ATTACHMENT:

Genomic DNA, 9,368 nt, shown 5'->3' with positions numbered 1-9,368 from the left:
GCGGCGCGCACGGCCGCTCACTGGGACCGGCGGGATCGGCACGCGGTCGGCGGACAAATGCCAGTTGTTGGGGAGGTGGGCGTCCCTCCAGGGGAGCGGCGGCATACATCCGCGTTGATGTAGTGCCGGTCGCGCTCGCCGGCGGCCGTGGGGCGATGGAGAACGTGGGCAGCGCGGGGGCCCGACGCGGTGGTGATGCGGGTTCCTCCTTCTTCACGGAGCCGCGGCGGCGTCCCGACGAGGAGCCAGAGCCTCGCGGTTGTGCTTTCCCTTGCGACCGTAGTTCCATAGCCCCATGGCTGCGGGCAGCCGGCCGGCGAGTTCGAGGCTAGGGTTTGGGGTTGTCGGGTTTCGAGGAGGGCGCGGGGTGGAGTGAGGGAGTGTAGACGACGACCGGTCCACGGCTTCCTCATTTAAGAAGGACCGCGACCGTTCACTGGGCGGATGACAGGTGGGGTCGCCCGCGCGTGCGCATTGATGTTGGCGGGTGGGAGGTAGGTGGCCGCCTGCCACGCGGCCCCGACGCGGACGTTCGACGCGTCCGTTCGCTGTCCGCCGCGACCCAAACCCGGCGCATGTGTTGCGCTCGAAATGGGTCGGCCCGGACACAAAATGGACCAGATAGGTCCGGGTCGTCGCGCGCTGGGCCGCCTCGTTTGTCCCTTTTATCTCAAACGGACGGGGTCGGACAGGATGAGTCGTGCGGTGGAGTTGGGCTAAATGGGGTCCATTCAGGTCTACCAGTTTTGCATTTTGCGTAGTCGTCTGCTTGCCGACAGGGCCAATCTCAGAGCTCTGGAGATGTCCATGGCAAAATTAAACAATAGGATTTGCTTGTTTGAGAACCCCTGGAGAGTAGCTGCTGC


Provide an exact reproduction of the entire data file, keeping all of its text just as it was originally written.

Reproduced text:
Genomic DNA, 9,368 nt, shown 5'->3' with positions numbered 1-9,368 from the left:
GCGGCGCGCACGGCCGCTCACTGGGACCGGCGGGATCGGCACGCGGTCGGCGGACAAATGCCAGTTGTTGGGGAGGTGGGCGTCCCTCCAGGGGAGCGGCGGCATACATCCGCGTTGATGTAGTGCCGGTCGCGCTCGCCGGCGGCCGTGGGGCGATGGAGAACGTGGGCAGCGCGGGGGCCCGACGCGGTGGTGATGCGGGTTCCTCCTTCTTCACGGAGCCGCGGCGGCGTCCCGACGAGGAGCCAGAGCCTCGCGGTTGTGCTTTCCCTTGCGACCGTAGTTCCATAGCCCCATGGCTGCGGGCAGCCGGCCGGCGAGTTCGAGGCTAGGGTTTGGGGTTGTCGGGTTTCGAGGAGGGCGCGGGGTGGAGTGAGGGAGTGTAGACGACGACCGGTCCACGGCTTCCTCATTTAAGAAGGACCGCGACCGTTCACTGGGCGGATGACAGGTGGGGTCGCCCGCGCGTGCGCATTGATGTTGGCGGGTGGGAGGTAGGTGGCCGCCTGCCACGCGGCCCCGACGCGGACGTTCGACGCGTCCGTTCGCTGTCCGCCGCGACCCAAACCCGGCGCATGTGTTGCGCTCGAAATGGGTCGGCCCGGACACAAAATGGACCAGATAGGTCCGGGTCGTCGCGCGCTGGGCCGCCTCGTTTGTCCCTTTTATCTCAAACGGACGGGGTCGGACAGGATGAGTCGTGCGGTGGAGTTGGGCTAAATGGGGTCCATTCAGGTCTACCAGTTTTGCATTTTGCGTAGTCGTCTGCTTGCCGACAGGGCCAATCTCAGAGCTCTGGAGATGTCCATGGCAAAATTAAACAATAGGATTTGCTTGTTTGAGAACCCCTGGAGAGTAGCTGCTGC